I woke on Tuesday morning in a panic. Still searching for my coronavirus rhythm, I was groggy at 6:10 am when normally I would be fully caffeinated and ready to leave for work. Suddenly, I heard a thunderous reverberation outside the house, and realized with a start that I had forgotten... to... put... the... recycling...container...on...the curb!! Aargh!!
In a haze, I grabbed what outer wear lay at hand and rushed out the door, where I experienced the first of three memorable moments with Waste Management.
As I frantically chased the big green truck, trailing the bin behind my ridiculously flapping bathrobe, I flagged the WM driver. Rather than laughing at my robe and Tevas, he indicated a spot on the curb. He deftly backed up and grasped the receptacle with his giant mechanical claw, dumped it, placed it gently at my feet, and pulled away.
I said a prayer of gratitude for the driver, shrouded behind a beard on his high perch, for his grace and his early morning work ethic.
Soon after my close call on the street, I headed out for a walk with Charlie the yellow lab. It was still well before 7 am on this same crisp Tuesday when I had WM experience #2.
As Charlie sniffed his way through the neighborhood, I noticed some colorful chalk art on the sidewalk and street. Someone had left a love letter for Waste Management, and that someone even seemed to know the name of the mysterious truck driver who had just done me such a solid: Vern. (I could tell from the thank you note taped to the recycling bin with Vern's likeness on it.)
I hung there for a moment, trying to make sense of what I was seeing: A series of bright pastel thank you notes to Waste Management, including a giant "We HEART WM!" on the driveway. As I stood bewildered, from the house came a young fella of about nine years (let's call him David). Believe it or not, David was wearing a neon-yellow Waste Management vest, with a matching WM beanie.
David informed me that he was the artist behind the display at my feet. He is a big fan of Vern and Waste Management. His family has been particularly grateful to WM lately, as they have been remodeling and "we have a lot of recycling." His mom had gotten him the cool neon vest; Vern gave him the WM beanie.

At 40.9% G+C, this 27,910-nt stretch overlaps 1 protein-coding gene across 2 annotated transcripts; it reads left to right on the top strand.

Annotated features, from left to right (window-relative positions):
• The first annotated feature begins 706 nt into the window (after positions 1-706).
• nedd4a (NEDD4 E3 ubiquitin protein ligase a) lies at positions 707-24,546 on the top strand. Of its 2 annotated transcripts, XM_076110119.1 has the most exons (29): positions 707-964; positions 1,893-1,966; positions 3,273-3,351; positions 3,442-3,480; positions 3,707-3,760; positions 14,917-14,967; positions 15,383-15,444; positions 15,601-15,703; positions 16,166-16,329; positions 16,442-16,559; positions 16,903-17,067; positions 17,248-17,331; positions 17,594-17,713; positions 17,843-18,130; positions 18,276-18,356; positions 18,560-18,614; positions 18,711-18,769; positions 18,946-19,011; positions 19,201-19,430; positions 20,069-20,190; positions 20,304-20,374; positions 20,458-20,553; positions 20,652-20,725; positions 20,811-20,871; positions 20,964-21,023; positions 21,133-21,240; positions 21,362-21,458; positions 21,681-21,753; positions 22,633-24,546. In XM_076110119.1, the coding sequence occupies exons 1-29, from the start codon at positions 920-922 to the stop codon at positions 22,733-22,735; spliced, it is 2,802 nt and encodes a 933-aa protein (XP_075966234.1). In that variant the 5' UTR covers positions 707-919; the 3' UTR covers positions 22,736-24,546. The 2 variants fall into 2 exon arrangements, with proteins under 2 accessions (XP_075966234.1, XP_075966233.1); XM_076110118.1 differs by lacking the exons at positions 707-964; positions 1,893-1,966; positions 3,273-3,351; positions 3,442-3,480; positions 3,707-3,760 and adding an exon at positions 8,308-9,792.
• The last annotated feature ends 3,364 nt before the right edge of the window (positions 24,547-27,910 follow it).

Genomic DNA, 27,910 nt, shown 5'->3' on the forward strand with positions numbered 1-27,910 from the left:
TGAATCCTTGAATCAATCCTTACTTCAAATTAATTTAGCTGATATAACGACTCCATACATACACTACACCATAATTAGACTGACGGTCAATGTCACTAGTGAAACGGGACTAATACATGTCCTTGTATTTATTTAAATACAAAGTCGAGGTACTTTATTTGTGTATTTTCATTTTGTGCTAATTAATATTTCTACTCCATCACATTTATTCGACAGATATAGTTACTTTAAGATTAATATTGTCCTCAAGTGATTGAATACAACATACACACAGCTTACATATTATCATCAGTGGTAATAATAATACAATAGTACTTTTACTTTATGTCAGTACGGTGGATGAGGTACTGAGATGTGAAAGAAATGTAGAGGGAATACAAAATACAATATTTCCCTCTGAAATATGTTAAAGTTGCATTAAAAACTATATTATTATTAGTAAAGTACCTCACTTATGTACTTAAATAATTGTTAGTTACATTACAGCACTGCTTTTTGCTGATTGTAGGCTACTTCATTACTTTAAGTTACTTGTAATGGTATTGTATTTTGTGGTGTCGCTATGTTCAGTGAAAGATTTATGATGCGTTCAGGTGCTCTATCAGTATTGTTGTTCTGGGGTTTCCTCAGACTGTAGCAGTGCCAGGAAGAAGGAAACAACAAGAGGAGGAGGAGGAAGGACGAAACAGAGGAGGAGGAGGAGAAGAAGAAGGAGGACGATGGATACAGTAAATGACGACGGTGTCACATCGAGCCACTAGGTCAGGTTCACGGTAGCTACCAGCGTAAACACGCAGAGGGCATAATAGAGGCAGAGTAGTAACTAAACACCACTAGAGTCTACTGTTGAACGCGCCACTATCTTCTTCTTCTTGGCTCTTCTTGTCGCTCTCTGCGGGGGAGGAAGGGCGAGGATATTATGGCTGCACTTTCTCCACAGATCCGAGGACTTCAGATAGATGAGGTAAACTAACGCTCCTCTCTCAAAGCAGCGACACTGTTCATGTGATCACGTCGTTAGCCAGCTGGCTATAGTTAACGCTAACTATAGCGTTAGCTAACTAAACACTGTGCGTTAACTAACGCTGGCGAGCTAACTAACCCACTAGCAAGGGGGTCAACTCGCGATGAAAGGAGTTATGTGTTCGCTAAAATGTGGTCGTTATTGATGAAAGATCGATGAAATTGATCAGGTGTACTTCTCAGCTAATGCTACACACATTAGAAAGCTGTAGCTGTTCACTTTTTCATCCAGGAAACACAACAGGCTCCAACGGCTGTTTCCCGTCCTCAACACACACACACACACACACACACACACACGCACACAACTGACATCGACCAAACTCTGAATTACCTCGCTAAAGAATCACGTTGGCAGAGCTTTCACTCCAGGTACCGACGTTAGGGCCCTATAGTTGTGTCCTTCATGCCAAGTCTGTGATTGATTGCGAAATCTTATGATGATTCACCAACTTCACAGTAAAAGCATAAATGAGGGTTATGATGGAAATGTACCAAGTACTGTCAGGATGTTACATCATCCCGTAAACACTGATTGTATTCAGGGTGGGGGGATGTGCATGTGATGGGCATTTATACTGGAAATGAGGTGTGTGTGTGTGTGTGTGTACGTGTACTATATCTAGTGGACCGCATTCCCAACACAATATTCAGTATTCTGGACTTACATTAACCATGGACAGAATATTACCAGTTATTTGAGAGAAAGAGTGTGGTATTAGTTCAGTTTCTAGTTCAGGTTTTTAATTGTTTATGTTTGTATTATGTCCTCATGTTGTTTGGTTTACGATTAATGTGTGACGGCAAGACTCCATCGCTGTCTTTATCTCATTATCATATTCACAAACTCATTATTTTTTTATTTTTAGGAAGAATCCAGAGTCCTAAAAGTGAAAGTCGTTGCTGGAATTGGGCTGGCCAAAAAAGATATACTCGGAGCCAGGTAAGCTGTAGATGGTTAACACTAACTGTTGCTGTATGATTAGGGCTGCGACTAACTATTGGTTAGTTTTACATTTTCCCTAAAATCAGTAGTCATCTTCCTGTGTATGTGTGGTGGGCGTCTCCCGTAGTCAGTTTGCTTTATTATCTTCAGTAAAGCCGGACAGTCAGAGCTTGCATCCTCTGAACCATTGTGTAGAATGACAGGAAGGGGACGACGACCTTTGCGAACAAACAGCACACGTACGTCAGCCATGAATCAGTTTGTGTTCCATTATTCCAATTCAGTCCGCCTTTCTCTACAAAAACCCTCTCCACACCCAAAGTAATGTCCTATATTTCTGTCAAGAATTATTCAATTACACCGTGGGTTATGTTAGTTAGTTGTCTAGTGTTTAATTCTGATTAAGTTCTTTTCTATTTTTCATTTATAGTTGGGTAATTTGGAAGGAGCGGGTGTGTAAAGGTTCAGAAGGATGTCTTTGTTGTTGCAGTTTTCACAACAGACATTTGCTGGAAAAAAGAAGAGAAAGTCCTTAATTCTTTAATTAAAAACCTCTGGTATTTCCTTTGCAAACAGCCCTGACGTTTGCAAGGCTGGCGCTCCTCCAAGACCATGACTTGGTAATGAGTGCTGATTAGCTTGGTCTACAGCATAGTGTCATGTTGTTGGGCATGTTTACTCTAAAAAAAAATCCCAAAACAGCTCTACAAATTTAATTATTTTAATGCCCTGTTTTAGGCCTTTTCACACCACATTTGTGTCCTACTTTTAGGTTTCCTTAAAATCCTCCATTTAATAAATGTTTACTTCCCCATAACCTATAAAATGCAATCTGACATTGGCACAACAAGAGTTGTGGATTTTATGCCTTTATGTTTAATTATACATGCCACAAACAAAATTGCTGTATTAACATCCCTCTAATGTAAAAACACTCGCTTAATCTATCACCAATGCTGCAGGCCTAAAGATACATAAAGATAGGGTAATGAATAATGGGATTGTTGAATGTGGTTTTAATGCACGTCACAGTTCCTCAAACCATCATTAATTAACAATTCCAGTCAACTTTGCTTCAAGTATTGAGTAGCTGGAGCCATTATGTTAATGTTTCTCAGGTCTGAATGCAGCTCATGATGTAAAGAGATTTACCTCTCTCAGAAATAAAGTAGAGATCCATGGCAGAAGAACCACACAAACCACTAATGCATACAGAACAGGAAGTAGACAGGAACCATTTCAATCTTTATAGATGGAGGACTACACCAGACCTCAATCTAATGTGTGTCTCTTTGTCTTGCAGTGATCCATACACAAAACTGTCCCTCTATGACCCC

David allowed me to take some photos of his colorful mosaic, then turned to wait for the WM truck, which we could hear rumbling around the corner somewhere. I walked on, humbled by this devotee of public servants I had so long taken for granted.
In this strange and unsettled spring, we have been reminded of the servant-leaders in our midst—not only health care workers, but delivery drivers and takeout chefs and grocery clerks who go to work so that we do not have to, keeping us all alive. I silently added the unsung warriors of Waste Management to my gratitude list.
When Charlie finally sniffed his way back to our street, I came upon WM scene #3: The weekly watchers.
By this time, I would usually be at work, deep into a faculty meeting. Little did I know that on Tuesdays at about 7:30 am, the two neighbor boys, two and five years old, respectively, would be in their driveway with their mom, watching for the Waste Management truck.
Here they were, eagerly watching the "garbage guys" and their magnificent green truck, doing their essential duty. "Oh yeah. We just looove the garbage truck!" Mom informed me with a chuckle.
I have occasionally wondered, "Where is 'away,' anyway, when we say we are throwing garbage 'away'?" I have contemplated the landfills we are slowly filling somewhere in the unseen corners of Oregon.
Rarely before Tuesday, however, had I given even a minute of contemplation to the early morning heroes who take our garbage and recycling away from our homes, in sun and snow and ice and rain—and now, even in the face of a horrible pandemic.
But David had contemplated them, with gratitude, and so had my two neighbor kids. Charlie and I moved inside, grateful and humbled and deeply moved by this illuminating morning. So: thank you, Waste Management, and all of the rest of you remarkable carriers of our altered world. Thank you.
Paul J. Hogan